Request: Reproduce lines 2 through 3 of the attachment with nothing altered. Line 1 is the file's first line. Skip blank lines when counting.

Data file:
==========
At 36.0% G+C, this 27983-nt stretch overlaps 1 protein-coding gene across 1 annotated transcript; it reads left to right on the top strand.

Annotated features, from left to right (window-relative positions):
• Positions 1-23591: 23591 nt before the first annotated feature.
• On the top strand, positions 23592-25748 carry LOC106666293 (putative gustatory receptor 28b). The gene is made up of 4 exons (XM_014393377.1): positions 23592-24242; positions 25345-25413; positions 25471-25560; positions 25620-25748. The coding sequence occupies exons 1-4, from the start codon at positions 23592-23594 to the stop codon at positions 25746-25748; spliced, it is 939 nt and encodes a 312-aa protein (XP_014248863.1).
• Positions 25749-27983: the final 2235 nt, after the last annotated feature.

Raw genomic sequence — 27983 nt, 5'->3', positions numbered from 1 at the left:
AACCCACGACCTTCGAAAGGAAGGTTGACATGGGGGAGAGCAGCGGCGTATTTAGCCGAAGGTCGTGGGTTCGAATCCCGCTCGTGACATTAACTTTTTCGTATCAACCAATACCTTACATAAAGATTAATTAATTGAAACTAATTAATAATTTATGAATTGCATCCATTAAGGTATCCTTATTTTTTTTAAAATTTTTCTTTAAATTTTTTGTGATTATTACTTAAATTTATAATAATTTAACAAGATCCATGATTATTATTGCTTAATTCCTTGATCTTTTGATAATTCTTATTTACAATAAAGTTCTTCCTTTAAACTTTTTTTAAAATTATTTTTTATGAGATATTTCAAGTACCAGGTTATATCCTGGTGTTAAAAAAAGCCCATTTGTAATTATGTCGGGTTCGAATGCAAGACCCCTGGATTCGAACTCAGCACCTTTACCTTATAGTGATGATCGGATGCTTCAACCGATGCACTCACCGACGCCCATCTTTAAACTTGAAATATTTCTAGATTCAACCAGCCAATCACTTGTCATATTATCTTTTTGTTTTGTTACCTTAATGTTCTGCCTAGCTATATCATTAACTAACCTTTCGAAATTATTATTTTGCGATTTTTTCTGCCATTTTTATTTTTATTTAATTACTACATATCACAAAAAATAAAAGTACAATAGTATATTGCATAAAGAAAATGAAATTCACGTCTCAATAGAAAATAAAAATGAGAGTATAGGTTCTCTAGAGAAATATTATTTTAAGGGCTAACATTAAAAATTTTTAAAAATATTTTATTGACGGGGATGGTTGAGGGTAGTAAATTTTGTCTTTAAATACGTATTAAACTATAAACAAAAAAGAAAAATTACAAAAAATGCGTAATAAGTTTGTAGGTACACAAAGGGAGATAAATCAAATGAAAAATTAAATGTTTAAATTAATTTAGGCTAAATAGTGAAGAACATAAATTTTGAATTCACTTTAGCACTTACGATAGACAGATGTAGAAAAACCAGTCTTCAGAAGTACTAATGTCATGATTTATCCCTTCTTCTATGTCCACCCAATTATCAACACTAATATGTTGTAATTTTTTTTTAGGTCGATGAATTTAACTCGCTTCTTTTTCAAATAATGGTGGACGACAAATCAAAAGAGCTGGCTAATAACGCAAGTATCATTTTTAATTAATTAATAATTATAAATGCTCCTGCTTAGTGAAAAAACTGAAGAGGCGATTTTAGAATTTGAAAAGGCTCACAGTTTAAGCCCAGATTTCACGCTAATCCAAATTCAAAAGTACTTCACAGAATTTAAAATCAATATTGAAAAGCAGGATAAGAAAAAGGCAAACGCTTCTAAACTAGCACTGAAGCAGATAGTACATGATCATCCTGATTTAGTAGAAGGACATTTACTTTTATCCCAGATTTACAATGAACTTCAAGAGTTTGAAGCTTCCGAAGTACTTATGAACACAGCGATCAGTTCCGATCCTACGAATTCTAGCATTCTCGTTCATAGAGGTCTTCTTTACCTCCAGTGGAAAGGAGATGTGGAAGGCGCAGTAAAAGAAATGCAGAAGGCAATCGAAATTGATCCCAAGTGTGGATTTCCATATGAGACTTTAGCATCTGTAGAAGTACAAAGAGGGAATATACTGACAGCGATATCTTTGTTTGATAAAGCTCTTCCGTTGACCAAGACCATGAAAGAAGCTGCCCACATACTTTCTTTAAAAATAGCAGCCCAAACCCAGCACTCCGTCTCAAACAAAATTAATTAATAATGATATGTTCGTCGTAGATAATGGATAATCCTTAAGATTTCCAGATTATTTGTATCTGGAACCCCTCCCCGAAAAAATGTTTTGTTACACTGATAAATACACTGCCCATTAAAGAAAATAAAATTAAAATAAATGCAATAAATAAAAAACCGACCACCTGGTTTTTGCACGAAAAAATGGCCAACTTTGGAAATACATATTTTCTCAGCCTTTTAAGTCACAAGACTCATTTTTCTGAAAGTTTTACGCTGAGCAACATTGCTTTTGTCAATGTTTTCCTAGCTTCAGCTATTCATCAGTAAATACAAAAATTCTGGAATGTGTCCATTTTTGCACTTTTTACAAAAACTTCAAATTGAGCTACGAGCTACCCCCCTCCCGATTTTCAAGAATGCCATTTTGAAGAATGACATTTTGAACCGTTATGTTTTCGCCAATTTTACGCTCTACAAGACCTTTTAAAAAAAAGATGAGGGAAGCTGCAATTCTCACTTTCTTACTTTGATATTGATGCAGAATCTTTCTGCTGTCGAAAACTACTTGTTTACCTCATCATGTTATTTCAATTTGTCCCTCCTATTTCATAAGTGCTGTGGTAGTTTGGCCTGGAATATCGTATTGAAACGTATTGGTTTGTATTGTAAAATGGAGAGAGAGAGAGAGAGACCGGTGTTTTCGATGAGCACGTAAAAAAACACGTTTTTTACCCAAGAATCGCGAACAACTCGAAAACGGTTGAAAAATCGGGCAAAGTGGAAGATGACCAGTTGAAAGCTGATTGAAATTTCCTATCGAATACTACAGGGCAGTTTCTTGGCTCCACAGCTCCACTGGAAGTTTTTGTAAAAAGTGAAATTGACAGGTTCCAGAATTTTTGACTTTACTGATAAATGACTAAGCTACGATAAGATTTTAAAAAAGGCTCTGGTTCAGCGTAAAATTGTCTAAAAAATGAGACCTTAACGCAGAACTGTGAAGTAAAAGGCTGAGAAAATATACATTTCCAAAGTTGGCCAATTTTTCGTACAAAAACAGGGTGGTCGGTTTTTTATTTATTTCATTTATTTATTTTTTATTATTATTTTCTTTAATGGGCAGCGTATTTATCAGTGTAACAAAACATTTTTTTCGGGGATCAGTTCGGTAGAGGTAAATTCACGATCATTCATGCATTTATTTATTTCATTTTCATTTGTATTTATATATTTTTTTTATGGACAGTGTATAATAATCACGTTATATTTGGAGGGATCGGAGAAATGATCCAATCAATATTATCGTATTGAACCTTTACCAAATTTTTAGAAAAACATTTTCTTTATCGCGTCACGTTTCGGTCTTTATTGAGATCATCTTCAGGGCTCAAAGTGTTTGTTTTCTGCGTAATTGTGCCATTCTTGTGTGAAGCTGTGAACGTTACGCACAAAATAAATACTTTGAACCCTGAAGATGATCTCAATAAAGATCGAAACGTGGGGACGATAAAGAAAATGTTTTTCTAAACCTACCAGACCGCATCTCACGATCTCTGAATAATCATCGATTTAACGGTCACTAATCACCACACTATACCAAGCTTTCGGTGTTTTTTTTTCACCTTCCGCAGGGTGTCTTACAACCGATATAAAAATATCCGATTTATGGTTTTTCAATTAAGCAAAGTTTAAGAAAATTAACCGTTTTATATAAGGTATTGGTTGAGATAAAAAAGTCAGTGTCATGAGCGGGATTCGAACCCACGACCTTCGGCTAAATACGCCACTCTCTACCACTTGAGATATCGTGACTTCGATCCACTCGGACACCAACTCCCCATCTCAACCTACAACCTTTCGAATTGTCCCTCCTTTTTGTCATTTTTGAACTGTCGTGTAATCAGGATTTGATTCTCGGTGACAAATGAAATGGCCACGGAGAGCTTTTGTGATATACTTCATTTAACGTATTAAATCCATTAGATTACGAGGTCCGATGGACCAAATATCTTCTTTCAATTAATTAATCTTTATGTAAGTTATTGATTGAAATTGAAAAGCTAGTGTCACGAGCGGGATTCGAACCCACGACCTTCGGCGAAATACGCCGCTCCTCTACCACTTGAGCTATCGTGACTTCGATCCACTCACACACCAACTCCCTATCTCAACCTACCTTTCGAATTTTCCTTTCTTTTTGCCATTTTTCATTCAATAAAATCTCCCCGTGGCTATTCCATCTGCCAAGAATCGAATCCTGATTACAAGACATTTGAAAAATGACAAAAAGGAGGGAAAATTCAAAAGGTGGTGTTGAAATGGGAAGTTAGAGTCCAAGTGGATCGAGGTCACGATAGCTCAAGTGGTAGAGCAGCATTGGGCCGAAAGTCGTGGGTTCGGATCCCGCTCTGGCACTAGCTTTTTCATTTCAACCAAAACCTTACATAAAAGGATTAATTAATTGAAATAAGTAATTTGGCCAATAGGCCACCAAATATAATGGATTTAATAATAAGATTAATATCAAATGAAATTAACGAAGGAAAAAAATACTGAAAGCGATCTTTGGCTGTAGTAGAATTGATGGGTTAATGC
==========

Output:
Annotated features, from left to right (window-relative positions):
• Positions 1-23591: 23591 nt before the first annotated feature.